What the heck is a “business designer”?
In a world where job titles are vague and give you no clue about what someone actually does, why not add “business designer” to the mix? Depending on who you ask, the term could refer to anything from a finance guru to a creative graphic designer. But let’s clear up the confusion and get to the bottom of what being a business designer is all about.
In a nutshell, business designers are innovators. They take a business idea and turn it into a business model that they then test and tweak (and keep testing and keep tweaking) for success. They’re the problem-solvers who help existing businesses identify new opportunities for growth and tackle key challenges — and they can also help design brand-new businesses from scratch in a way that’s desirable, feasible and viable.
But what does that even mean anyway?
Cozy up to innovation
Innovation isn’t unique to start-ups. It’s a vital part of any living and breathing business and should be fostered and encouraged at every opportunity, even if that can sometimes sound a little uncomfortable.
The key to innovation lies in having the right mindset and approach to turning challenges into opportunities. Business designers are experts at questioning the status quo and pushing boundaries. They introduce new ways of defining, executing and measuring results — and they do it by tapping into research on trends and frontier spaces, understanding the market context and getting to know the customer.
Another important aspect of their role is to establish a process and use tools and measurable KPIs for effectively testing and developing new products or services. Without sticking to a process and validating findings through constant customer feedback, business designers run the risk of falling in love with the idea of innovation so much that they’re oblivious to signs that point to when to pivot, pause or stop altogether.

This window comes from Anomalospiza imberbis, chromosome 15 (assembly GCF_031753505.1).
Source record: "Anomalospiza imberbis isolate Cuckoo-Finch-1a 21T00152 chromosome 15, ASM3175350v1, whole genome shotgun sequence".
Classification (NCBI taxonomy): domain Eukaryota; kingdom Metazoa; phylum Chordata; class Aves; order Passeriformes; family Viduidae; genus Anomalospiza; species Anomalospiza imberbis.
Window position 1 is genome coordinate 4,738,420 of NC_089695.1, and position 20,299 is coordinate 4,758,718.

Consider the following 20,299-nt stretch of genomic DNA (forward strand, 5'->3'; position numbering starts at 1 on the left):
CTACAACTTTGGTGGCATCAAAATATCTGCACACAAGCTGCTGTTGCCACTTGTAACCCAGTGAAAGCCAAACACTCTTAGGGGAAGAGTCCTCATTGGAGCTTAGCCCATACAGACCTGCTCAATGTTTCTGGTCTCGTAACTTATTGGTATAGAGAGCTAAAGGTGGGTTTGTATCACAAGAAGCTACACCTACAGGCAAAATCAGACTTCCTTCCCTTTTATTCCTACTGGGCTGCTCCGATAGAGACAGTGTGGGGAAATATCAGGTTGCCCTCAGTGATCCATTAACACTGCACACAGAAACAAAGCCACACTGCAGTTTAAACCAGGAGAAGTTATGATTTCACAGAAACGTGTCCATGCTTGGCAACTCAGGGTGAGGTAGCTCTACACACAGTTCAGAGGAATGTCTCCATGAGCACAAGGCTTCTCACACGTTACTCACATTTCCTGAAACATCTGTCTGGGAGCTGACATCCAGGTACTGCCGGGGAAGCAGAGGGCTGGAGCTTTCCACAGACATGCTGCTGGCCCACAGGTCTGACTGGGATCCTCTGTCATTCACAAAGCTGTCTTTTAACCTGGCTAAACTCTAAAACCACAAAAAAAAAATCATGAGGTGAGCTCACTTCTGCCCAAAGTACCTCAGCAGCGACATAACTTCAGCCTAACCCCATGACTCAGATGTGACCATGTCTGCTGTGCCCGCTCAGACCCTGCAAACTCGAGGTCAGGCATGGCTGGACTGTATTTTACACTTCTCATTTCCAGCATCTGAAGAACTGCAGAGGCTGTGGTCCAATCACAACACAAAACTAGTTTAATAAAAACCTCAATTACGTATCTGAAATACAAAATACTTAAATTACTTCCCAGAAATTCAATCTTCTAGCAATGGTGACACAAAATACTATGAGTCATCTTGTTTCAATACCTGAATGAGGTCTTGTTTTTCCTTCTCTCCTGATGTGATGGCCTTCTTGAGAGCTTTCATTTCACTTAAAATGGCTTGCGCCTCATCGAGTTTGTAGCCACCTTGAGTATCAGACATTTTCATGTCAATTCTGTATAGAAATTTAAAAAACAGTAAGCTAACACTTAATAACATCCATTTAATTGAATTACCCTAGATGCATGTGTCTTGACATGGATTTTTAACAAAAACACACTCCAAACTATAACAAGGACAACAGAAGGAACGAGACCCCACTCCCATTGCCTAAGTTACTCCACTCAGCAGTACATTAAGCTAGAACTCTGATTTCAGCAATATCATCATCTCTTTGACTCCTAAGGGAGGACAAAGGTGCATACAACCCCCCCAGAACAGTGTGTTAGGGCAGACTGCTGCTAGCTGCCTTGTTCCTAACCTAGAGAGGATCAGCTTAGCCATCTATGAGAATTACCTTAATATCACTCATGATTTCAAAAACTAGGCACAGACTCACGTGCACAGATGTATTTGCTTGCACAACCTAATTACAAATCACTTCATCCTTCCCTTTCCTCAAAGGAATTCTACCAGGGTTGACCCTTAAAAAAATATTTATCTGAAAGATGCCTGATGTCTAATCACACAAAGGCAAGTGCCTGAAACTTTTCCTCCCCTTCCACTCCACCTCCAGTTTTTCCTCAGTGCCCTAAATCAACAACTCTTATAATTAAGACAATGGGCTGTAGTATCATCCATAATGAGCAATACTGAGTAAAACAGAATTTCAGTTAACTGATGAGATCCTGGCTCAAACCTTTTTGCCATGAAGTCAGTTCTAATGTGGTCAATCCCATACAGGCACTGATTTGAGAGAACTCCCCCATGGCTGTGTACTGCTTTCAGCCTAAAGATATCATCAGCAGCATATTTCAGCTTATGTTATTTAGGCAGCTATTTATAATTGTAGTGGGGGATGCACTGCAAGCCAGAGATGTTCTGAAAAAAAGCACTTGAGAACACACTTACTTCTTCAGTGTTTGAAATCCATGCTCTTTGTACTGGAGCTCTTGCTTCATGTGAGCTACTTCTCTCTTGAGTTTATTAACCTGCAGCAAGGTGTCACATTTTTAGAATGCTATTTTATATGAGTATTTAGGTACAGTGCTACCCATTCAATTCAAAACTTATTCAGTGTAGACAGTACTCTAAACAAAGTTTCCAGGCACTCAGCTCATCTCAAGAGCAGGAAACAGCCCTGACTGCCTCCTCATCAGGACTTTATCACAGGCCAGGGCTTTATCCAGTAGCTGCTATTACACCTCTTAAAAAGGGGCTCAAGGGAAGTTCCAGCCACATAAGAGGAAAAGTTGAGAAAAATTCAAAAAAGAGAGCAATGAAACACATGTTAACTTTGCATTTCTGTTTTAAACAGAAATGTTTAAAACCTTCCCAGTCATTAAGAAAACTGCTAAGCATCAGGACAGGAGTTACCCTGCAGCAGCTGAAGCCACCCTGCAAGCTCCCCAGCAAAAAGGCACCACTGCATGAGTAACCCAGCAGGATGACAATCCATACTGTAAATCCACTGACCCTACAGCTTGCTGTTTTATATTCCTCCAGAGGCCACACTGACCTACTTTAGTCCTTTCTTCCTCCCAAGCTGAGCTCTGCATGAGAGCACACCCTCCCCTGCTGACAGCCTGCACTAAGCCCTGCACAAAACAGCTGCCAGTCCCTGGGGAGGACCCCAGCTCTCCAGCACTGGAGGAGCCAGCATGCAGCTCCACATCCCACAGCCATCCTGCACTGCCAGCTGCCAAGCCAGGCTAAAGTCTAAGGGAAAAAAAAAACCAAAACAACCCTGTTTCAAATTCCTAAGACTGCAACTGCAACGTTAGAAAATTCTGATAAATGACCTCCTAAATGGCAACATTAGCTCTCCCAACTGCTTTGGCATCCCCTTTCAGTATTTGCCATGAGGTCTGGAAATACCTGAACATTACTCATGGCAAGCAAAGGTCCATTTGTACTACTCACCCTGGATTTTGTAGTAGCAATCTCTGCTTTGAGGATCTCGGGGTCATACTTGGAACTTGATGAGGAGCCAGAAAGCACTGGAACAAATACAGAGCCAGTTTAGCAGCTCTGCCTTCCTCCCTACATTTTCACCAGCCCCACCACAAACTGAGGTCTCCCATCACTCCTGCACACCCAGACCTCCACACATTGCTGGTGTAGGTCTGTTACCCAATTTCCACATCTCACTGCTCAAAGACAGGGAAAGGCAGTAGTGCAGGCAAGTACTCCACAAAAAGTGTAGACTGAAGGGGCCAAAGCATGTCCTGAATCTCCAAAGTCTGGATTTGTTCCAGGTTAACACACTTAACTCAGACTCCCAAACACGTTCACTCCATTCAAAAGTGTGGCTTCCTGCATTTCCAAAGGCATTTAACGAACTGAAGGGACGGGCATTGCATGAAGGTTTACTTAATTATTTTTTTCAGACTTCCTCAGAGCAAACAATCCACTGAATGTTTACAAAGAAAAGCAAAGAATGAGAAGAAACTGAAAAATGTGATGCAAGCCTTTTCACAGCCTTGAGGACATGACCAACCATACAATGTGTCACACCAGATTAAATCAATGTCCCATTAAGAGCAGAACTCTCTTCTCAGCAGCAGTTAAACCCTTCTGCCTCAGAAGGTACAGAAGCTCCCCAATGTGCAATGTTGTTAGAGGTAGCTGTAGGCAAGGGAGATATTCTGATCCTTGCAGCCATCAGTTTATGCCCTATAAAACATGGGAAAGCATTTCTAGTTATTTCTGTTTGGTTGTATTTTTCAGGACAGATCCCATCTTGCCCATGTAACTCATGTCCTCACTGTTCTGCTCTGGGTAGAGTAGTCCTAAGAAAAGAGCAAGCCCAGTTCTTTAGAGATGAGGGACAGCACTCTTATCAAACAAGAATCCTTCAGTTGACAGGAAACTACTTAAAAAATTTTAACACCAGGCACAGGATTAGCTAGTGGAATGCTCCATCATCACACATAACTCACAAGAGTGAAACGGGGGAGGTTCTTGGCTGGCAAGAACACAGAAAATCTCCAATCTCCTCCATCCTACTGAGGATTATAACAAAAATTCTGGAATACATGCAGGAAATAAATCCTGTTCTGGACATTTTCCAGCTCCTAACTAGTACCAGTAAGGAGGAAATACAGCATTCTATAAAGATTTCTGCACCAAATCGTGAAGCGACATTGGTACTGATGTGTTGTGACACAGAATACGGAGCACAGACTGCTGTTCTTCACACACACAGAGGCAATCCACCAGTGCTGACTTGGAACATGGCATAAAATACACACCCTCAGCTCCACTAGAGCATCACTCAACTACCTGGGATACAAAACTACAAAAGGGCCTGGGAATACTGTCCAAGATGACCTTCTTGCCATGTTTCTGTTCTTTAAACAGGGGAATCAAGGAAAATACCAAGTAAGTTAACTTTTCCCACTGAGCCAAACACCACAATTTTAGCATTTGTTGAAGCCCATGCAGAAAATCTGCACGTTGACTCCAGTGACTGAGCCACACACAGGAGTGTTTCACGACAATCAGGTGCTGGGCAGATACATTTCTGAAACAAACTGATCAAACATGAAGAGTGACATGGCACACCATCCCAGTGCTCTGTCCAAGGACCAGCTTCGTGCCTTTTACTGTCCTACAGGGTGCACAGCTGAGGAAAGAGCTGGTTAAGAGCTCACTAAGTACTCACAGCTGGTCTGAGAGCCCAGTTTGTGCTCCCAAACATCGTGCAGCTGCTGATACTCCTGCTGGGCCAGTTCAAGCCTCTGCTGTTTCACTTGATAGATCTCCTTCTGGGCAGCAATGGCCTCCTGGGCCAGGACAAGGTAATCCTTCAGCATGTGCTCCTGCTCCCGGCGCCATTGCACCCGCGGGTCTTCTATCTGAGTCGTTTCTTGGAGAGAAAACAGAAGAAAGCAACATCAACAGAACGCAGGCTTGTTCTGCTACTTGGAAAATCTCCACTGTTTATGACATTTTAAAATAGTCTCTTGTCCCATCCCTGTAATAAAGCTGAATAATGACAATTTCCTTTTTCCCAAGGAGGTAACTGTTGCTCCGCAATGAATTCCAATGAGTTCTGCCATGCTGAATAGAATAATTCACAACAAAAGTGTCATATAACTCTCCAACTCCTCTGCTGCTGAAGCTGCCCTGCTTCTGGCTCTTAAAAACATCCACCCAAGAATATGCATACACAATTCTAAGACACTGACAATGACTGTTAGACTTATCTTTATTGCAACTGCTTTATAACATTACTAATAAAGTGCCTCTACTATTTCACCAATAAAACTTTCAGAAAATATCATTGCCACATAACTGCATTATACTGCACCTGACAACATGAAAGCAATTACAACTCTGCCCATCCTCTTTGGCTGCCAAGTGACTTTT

A starting point for any business is the demand, in other words, the customers. It’s pointless to spin your wheels about what type of brand, pricing and channels to use if you don’t know who the business is for. Business designers must prioritize developing something that fulfills a customer need, whether that’s B2C, like individuals seeking more variety in their home coffee consumption, or B2B environment, like a bank needing a tool to better understand the real estate market. (Both are real examples from NOBA!)
Customer-centric methods and tools allow business designers to develop, prototype, test and verify new business models. They’re kind of like modern-day “renaissance” people of the business world, who possess a well-rounded body of knowledge in research, technology, sales, marketing, service design, design strategy, business analysis, management consulting and product management… to name just a few areas of expertise.
All work — and mostly play too
Business designers work in cross-functional teams that like to do things that have never been done before. They have the privilege of seeing how an idea comes to life, in both on- and offline environments, for both products and services — and all developed for the first time ever!
Not only do they get to play a detective trying to find out what people want, but they get a front-row seat to customers’ actual behavior and use that information to make the business idea even better until it’s ready to roll out as a bonafide business. They can even save a business from an unsuccessful launch too, or save a potential design failure and turn it into the next big thing. Either way, talk about having an impact and seeing the fruits of one’s labor.